The Globe’s stars and dogs for the week

The Globe’s stars and dogs for the week

A humorous look at the companies that caught our eye, for better or worse, this week

Exxon Mobil Corp. (STAR)

For the past several years, owning shares of Exxon Mobil Corp. was about as much fun as living downstream from a major oil spill. Now, Wall Street is suddenly showering love on the energy giant, just five months after it was booted from the Dow Jones Industrial Average. Citing “improved transparency, cost reduction actions and increased investor pressure,” JPMorgan raised its rating on the shares to “overweight” – the first time in seven years it has recommended the stock – joining Morgan Stanley, Goldman Sachs and Wells Fargo, who also rate the shares a buy. What’s that? You sold Exxon last year when the Street hated it? Try to keep up.


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Signet Jewelers Ltd. (STAR)

“Honey, I know we’ve only met half a dozen times on Zoom, but will you marry me? If you agree, I can have Signet Jewelers FedEx the ring tomorrow morning.” Getting engaged during the pandemic may require creativity at times, but the pandemic doesn’t seem to have put a dent in the number of couples deciding to get hitched. Shares of Signet Jewelers Ltd. jumped after the world’s largest diamond retailer – whose banners include Kay Jewelers, Zales and Peoples – said same-store sales during the holiday season rose 5.6 per cent from a year earlier, with e-commerce orders soaring nearly 61 per cent. Investors are saying “yes.”


Alimentation Couche-Tard Inc. (DOG)

With more than 14,000 convenience stores around the world, Alimentation Couche-Tard Inc. has become a global leader in this lucrative retail niche. But investors apparently aren’t convinced it can work the same magic with grocery stores. After the Circle K owner announced a roughly US$20-billion friendly offer for French grocer Carrefour SA – which would be its biggest acquisition yet and mark a major strategic departure for the Canadian company – Couche-Tard’s shares slumped more than 10 per cent. Given the stock’s gain of more than 700 per cent over the past decade, however, long-term shareholders are probably taking it in stride.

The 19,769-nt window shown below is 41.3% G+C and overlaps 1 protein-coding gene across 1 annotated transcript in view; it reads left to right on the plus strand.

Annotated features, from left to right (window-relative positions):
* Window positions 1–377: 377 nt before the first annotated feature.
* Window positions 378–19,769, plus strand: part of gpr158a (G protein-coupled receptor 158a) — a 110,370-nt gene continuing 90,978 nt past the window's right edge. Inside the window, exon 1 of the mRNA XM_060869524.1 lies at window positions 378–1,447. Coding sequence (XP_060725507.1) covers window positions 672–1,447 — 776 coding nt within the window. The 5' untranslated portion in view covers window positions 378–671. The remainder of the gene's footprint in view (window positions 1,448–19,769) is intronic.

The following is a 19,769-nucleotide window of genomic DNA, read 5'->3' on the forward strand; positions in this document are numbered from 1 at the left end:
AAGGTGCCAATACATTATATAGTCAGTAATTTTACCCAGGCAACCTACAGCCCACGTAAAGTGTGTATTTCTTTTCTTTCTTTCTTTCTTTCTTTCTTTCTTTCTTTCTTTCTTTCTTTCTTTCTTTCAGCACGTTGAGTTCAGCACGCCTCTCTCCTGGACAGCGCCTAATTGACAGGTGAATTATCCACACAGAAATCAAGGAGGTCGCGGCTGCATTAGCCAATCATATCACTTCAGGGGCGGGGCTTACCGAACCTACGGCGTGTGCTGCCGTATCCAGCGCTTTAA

Party City Holdco Inc.

It’s my Party City stock and I’ll cry if I want to, cry if I want to. Shareholders of Party City Holdco Inc. were feeling sad indeed after the U.S. retailer said same-store sales are expected to fall in the mid-single digits on a percentage basis in the fourth quarter, as “the rapid surge in COVID-19 cases had a greater than expected impact on customer behaviour in the months of November and December,” chief executive officer Brad Weston said. On a happier note, Mr. Weston said Party City’s balloon sales remain strong, noting that “winning in balloons is a core strategic priority and differentiator, and key to expanding our relevance with customers.” Unfortunately, investors aren’t winning on the stock.


General Motors Co. (STAR)

With more people shopping from home during the pandemic, delivery vans have become a ubiquitous sight in residential neighbourhoods, where they whiz up and down the street, park on sidewalks and otherwise create traffic chaos. And it’s only going to get worse: Betting that the e-commerce trend will continue to grow even after the pandemic is over, General Motors Co. announced details of its BrightDrop vehicle business, which includes electric delivery vans and propulsion-assisted pallets that can move goods to the customer’s front door, reducing stress on drivers. Keep your head up, pedestrians.

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Published at Fri, 15 Jan 2021 23:00:00 +0000

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Written by Riel Roussopoulos


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